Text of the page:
JeanFrancoisPuget 2700028FGP Visits (5031)
Decision management is a hot topic these days. At IBM it is defined as a combination of predictive analytics and business rules. Used separately or in combination, these analytics techniques provide a powerful way to automate, optimize, and govern repeatable business decisions. Readers interested in learning more about decision management should have a look at Jame's Taylor's site in addition to IBM's decision management pages.
Wait a minute. We just wrote three sentences about decision making, didn't we? Isn't mathematical optimization all about making better decisions?
How can we relate optimization and decision management? Rather than going on with an abstract discussion, let me use an example that shows how optimization can complement a decision management solution.
That example is based on something we successfully delivered few years ago to a large retail bank. The problem for that bank was to select the next commercial actions to be performed. Should someone call customer A to discuss a loan offer? Should someone else send an email to customer B about the new Visa card of the bank? Should someone else send a leaflet about housing insurance to customer C? When you have millions of customers the selection of these actions can be complex. One has to deal with various limits (budgets, available time from available agents to perform the actions, etc). More importantly, one has to rate actions. Which actions are most likely to yield revenue? Which actions are eligible for a given customer?
Decision management techniques are the tool of choice for answering the last two questions. Here is how it was done for that bank.
For each customer perform these steps:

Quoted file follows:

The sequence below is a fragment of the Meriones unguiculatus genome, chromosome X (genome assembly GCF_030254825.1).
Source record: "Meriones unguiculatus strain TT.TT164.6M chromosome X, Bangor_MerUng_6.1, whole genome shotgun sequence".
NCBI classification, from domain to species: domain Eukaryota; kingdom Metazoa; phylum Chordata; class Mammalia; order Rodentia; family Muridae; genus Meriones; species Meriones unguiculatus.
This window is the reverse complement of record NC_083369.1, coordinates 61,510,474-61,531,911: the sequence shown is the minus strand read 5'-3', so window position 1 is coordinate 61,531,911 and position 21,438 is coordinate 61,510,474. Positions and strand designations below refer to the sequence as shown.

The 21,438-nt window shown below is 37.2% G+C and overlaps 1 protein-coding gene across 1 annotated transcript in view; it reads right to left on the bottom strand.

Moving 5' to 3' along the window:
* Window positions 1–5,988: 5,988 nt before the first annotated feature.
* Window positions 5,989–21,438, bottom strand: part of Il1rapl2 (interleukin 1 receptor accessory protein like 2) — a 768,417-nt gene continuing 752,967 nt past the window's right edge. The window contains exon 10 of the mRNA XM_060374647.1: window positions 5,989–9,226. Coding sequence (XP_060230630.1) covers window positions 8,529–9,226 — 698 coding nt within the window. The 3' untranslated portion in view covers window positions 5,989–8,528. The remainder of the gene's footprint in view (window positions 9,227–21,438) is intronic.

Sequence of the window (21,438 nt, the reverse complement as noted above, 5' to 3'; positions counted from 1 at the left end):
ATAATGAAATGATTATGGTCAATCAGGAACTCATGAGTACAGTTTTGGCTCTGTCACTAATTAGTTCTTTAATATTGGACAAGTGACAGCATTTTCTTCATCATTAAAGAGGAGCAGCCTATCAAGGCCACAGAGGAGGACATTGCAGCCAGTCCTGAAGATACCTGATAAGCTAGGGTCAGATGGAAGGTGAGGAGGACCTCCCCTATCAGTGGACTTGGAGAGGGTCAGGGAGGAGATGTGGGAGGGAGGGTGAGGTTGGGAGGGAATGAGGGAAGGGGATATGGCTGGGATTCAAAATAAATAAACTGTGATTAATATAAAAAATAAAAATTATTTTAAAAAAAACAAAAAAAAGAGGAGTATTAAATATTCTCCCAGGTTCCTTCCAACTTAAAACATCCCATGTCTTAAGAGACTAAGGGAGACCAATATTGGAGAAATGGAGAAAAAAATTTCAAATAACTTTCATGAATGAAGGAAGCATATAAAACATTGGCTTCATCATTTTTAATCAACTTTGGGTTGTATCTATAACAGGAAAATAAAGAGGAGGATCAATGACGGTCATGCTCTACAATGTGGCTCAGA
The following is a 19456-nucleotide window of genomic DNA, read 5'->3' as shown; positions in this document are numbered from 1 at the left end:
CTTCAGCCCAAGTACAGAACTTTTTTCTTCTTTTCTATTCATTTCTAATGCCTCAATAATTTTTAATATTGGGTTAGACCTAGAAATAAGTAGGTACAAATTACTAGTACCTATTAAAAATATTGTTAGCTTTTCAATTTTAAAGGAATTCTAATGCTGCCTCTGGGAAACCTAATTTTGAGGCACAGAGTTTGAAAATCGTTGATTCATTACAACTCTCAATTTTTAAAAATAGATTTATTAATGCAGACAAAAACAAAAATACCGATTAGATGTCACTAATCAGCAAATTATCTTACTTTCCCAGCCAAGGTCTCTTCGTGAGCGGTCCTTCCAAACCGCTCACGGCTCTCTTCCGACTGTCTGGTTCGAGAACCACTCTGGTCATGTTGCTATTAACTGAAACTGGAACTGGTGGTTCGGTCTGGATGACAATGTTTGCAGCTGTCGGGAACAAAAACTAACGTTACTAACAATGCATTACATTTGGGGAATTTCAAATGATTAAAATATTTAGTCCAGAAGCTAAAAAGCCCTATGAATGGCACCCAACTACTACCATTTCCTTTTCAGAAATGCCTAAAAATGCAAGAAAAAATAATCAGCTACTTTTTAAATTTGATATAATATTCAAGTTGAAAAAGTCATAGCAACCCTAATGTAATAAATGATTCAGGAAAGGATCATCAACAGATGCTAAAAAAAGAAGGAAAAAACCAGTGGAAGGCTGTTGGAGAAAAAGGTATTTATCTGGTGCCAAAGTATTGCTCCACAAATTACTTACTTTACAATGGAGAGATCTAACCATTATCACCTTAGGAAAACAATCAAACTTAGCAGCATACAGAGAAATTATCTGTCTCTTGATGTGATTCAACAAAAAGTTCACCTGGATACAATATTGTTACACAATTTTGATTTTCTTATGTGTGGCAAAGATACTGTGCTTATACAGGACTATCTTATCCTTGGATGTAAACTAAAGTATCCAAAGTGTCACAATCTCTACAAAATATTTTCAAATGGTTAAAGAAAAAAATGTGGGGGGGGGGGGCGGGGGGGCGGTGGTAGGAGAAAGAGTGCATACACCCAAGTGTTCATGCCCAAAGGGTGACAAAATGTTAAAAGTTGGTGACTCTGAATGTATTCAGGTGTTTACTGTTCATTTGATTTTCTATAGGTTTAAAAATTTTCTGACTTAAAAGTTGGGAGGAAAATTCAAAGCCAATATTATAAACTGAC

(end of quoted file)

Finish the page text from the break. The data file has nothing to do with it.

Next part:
That process is repeated for each customer.
This is a quite powerful and generic process. It is so generic that it has been packaged in IBM Next Best Action offering. I recommend this Next Best Action technical description to interested readers. It expands and details the various steps I sketch above.
While it is a quite useful process, it has one major drawback. Issue is that it provides a myopic view that may not lead to a good use of resources overall. Let me show this with a small example.
We have two possible actions, plan 1, and plan 2. The outcome for plan 1 is 65 in case of success, and the cost is 20. The outcome form plan 2 is 50 and the cost is 15.
Then we have a total budget of 35. I am using budget but we could use several limits such as number of available agents for calling, number of available agents for on site visits, etc. I only use one limit, called budget here, for the sake of simplicity.
Assume further that there are 3 customers, named A, B, and C. The table below shows for each customer (col 1) the eligible actions (col 2), the outcome in case of success (col 3), the likelihood of success for that action and that customer (col 4), the expected outcome (col 5).
Then col 6 shows what next best action would do:
Let us look at a global optimization process. For it we compute all possible expected outcome. We have already computed it for customer B with plan 1 and plan 2, and we have computed it for customer C with plan 2. The remaining one, ie the expected outcome for customer C and plan 2 is 65 x 50% = 33
Then the problem is to select the best set of actions, ie the set of actions whose cost is within budget limit, and whose expected outcome is the largest. The answer is to propose plan 2 to customer B and plan 1 to customer C. This way the expected outcome is 25 + 33 = 58, which is way better than what we got when dealing with customers one at a time.
This example is not artificial. As a matter of fact is could be hard to construct real examples where looking at each decision in turn would lead to a very good use of resources overall.
We have developed, and deployed, an optimization solution for the selection of the best commercial action for that large bank. That solution was able to select 100k actions from a pool of 1M actions in a few hours. When volumes are much smaller, say hundreds of persons, and thousands of possible response, then compute time goes down to minutes, if not seconds. The use of large scale optimization enabled the bank to meet its operational constraint while maximizing revenue generation.
This example show that optimization can complement the use of decision management techniques. Optimization improves the overall efficiency by looking at the whole picture, while decision management techniques are used to process the actions for a given customer.